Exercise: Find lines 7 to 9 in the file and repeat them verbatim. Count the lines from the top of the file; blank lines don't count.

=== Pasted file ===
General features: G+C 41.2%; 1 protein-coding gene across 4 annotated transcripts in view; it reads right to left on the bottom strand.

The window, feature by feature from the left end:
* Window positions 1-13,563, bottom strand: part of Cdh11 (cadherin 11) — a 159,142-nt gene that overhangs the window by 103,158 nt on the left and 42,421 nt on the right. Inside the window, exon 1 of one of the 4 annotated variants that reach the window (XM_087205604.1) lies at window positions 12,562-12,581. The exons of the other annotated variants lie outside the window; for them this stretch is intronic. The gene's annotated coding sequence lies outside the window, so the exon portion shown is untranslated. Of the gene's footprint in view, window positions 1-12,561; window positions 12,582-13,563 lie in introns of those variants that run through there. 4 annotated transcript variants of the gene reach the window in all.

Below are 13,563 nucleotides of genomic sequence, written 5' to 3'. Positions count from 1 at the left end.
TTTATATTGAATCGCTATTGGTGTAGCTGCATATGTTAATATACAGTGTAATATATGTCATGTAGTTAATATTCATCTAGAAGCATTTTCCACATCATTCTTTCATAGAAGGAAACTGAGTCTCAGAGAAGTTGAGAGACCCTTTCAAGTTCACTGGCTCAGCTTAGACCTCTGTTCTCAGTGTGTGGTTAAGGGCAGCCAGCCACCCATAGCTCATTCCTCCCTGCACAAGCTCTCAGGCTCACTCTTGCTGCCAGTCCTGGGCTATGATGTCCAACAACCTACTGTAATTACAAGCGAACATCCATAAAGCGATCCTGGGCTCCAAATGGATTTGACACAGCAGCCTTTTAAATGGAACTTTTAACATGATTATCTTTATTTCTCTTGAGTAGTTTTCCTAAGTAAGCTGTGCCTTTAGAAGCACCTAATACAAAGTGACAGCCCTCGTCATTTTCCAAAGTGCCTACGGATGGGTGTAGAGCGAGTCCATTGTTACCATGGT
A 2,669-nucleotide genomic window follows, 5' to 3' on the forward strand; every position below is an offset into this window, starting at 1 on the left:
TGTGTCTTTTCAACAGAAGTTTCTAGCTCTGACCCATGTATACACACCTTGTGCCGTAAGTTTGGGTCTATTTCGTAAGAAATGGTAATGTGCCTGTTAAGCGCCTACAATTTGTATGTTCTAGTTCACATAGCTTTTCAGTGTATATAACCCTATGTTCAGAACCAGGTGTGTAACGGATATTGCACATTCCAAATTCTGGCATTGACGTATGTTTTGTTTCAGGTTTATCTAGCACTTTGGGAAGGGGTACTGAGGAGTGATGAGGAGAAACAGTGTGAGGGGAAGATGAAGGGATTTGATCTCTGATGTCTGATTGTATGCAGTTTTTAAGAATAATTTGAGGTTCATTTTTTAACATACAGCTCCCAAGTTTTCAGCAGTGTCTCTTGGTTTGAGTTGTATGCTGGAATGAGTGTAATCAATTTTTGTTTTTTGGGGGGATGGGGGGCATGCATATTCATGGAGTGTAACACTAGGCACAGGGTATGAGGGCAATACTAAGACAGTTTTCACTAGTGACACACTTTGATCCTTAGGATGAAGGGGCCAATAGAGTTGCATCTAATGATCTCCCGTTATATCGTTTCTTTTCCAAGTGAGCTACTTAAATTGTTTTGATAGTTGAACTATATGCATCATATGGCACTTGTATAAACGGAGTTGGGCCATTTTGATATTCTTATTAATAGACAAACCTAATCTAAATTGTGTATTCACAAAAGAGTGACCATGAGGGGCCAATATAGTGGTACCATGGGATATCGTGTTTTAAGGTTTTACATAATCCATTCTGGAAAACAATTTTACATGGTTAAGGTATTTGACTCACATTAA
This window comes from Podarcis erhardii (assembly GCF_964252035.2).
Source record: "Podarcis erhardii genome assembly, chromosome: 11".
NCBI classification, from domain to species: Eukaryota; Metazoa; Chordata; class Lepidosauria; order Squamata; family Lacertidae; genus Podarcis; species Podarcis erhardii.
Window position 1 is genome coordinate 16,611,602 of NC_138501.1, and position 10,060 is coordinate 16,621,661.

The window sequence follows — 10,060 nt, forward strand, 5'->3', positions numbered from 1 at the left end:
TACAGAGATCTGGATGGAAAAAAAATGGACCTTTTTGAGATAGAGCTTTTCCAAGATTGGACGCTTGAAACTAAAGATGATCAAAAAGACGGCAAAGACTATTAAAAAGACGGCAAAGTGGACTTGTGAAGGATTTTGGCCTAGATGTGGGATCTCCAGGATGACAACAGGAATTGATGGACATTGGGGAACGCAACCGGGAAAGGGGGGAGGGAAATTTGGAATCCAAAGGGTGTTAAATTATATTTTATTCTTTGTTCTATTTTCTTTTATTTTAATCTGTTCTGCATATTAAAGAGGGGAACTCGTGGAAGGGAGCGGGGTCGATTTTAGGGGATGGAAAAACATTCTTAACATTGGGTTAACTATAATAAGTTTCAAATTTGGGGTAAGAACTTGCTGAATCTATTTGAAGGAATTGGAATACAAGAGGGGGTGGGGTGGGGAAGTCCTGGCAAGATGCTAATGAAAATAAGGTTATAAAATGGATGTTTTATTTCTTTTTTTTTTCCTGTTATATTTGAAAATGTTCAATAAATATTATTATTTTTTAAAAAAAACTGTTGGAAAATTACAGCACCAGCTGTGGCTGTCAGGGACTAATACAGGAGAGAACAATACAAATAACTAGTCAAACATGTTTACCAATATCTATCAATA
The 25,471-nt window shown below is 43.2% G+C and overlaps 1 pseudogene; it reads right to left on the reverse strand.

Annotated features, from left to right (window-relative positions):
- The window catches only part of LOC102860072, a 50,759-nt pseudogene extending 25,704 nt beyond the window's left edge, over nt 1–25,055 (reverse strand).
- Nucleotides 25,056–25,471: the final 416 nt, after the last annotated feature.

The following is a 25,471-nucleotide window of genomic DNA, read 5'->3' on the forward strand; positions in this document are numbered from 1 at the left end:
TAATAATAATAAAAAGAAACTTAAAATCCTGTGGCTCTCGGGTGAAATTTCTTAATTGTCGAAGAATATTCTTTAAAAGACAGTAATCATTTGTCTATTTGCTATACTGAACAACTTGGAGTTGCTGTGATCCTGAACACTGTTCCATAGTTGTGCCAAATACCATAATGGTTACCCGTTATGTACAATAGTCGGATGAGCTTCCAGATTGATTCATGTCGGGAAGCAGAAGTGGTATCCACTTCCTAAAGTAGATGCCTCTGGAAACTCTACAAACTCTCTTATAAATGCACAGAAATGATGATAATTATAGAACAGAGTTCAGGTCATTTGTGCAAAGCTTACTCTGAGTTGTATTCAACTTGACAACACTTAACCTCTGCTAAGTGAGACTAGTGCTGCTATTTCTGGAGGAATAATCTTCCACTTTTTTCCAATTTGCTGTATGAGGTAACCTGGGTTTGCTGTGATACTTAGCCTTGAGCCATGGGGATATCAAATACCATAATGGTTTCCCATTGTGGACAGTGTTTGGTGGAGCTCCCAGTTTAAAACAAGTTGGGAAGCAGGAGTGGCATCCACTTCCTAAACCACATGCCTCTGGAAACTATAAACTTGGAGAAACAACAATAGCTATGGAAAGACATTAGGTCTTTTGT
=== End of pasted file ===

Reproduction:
TGTGTCTTTTCAACAGAAGTTTCTAGCTCTGACCCATGTATACACACCTTGTGCCGTAAGTTTGGGTCTATTTCGTAAGAAATGGTAATGTGCCTGTTAAGCGCCTACAATTTGTATGTTCTAGTTCACATAGCTTTTCAGTGTATATAACCCTATGTTCAGAACCAGGTGTGTAACGGATATTGCACATTCCAAATTCTGGCATTGACGTATGTTTTGTTTCAGGTTTATCTAGCACTTTGGGAAGGGGTACTGAGGAGTGATGAGGAGAAACAGTGTGAGGGGAAGATGAAGGGATTTGATCTCTGATGTCTGATTGTATGCAGTTTTTAAGAATAATTTGAGGTTCATTTTTTAACATACAGCTCCCAAGTTTTCAGCAGTGTCTCTTGGTTTGAGTTGTATGCTGGAATGAGTGTAATCAATTTTTGTTTTTTGGGGGGATGGGGGGCATGCATATTCATGGAGTGTAACACTAGGCACAGGGTATGAGGGCAATACTAAGACAGTTTTCACTAGTGACACACTTTGATCCTTAGGATGAAGGGGCCAATAGAGTTGCATCTAATGATCTCCCGTTATATCGTTTCTTTTCCAAGTGAGCTACTTAAATTGTTTTGATAGTTGAACTATATGCATCATATGGCACTTGTATAAACGGAGTTGGGCCATTTTGATATTCTTATTAATAGACAAACCTAATCTAAATTGTGTATTCACAAAAGAGTGACCATGAGGGGCCAATATAGTGGTACCATGGGATATCGTGTTTTAAGGTTTTACATAATCCATTCTGGAAAACAATTTTACATGGTTAAGGTATTTGACTCACATTAA
This window comes from Podarcis erhardii (assembly GCF_964252035.2).
Source record: "Podarcis erhardii genome assembly, chromosome: 11".